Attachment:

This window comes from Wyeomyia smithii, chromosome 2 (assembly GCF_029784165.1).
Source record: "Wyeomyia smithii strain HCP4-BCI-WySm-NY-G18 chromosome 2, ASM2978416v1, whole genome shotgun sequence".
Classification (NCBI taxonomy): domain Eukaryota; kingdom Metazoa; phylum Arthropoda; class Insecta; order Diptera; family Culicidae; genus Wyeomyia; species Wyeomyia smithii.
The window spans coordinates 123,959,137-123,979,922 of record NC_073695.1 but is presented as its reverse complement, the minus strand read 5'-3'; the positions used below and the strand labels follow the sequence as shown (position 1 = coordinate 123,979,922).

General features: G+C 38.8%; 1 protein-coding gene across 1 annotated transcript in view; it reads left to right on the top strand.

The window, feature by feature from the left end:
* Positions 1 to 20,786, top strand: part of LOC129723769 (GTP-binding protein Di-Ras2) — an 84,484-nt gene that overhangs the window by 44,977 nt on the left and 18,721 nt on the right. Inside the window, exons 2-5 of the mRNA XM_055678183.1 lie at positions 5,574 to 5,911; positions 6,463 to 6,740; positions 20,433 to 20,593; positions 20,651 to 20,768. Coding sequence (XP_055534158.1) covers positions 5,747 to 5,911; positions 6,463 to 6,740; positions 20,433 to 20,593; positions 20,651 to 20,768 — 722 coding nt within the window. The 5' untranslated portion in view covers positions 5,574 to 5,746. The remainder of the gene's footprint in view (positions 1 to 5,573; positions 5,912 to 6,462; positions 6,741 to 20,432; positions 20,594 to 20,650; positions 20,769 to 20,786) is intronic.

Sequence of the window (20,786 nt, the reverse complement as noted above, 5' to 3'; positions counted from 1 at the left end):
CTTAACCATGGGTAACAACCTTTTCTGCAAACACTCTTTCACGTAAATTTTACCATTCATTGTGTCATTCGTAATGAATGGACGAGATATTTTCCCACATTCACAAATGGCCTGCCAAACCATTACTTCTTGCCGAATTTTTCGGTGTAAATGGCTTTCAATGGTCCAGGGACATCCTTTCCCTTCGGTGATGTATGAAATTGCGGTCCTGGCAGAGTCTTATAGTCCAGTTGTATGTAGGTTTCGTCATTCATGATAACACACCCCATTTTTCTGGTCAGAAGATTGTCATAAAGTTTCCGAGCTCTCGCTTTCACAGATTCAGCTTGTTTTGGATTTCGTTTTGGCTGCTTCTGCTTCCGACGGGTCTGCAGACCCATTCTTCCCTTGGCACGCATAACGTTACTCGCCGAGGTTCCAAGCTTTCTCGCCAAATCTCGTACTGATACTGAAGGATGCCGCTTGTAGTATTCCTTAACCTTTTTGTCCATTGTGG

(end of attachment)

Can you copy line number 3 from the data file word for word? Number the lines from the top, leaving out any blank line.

Classification (NCBI taxonomy): domain Eukaryota; kingdom Metazoa; phylum Arthropoda; class Insecta; order Diptera; family Culicidae; genus Wyeomyia; species Wyeomyia smithii.